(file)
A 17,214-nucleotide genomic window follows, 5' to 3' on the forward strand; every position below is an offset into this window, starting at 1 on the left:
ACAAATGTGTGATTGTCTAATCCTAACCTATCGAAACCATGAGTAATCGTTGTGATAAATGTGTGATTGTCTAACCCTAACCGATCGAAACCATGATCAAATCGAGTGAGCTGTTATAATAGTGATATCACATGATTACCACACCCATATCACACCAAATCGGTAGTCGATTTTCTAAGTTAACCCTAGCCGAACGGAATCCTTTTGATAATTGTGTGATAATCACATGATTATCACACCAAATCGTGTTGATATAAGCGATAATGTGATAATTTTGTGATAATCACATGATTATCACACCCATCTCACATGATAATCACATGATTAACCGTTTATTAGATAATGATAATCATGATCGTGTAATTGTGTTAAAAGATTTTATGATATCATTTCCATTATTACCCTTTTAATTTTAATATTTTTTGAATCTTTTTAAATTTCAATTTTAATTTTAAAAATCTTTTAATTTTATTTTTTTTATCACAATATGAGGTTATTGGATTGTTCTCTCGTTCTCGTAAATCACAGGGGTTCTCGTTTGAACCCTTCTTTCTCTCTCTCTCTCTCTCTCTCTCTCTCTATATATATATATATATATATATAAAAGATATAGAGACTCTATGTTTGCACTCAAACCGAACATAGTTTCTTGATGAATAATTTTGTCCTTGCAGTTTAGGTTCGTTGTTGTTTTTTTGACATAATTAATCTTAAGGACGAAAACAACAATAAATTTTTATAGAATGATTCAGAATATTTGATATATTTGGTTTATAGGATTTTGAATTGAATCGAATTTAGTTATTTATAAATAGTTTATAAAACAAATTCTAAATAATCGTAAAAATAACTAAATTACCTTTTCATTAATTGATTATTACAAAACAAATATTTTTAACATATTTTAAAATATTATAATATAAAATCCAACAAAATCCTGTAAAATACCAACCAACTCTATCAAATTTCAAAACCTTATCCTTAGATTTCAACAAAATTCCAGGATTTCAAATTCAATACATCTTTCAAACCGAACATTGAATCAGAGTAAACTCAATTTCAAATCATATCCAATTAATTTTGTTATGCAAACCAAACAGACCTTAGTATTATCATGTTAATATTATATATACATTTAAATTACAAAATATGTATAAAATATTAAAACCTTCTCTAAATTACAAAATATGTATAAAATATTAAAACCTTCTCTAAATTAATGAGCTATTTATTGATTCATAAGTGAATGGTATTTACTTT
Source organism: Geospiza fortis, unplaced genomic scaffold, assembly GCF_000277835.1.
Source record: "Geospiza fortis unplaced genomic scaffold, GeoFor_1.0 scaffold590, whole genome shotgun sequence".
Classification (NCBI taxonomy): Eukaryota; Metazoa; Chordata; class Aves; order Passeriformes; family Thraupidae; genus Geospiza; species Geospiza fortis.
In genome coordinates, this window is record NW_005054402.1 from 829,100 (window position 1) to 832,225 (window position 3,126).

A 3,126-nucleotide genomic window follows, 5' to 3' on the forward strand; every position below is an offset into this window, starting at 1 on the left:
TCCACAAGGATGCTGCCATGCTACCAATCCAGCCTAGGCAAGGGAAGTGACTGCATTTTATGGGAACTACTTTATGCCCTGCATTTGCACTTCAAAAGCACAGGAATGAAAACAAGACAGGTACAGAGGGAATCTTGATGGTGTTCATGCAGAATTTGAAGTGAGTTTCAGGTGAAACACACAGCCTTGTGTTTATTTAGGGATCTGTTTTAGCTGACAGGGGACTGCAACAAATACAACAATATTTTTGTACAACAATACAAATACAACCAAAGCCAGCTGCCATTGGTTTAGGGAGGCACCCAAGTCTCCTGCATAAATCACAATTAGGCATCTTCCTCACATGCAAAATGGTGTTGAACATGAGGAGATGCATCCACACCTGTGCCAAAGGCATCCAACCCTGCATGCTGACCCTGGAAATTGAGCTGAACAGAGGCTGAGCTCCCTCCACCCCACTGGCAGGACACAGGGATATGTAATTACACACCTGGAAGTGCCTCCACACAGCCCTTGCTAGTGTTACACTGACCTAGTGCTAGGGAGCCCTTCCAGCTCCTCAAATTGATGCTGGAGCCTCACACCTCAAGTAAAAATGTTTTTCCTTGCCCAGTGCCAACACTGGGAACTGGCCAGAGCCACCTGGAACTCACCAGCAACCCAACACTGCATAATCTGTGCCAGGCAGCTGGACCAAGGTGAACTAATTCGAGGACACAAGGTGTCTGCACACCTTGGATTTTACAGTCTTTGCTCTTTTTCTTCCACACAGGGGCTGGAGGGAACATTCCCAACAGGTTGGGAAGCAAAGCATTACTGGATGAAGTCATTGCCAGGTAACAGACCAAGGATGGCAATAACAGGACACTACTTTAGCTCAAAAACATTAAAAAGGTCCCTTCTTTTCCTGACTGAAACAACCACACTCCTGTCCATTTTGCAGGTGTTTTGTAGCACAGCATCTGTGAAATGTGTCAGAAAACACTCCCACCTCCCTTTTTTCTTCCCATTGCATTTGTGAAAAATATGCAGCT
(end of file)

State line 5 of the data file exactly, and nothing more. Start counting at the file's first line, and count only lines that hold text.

Classification (NCBI taxonomy): Eukaryota; Metazoa; Chordata; class Aves; order Passeriformes; family Thraupidae; genus Geospiza; species Geospiza fortis.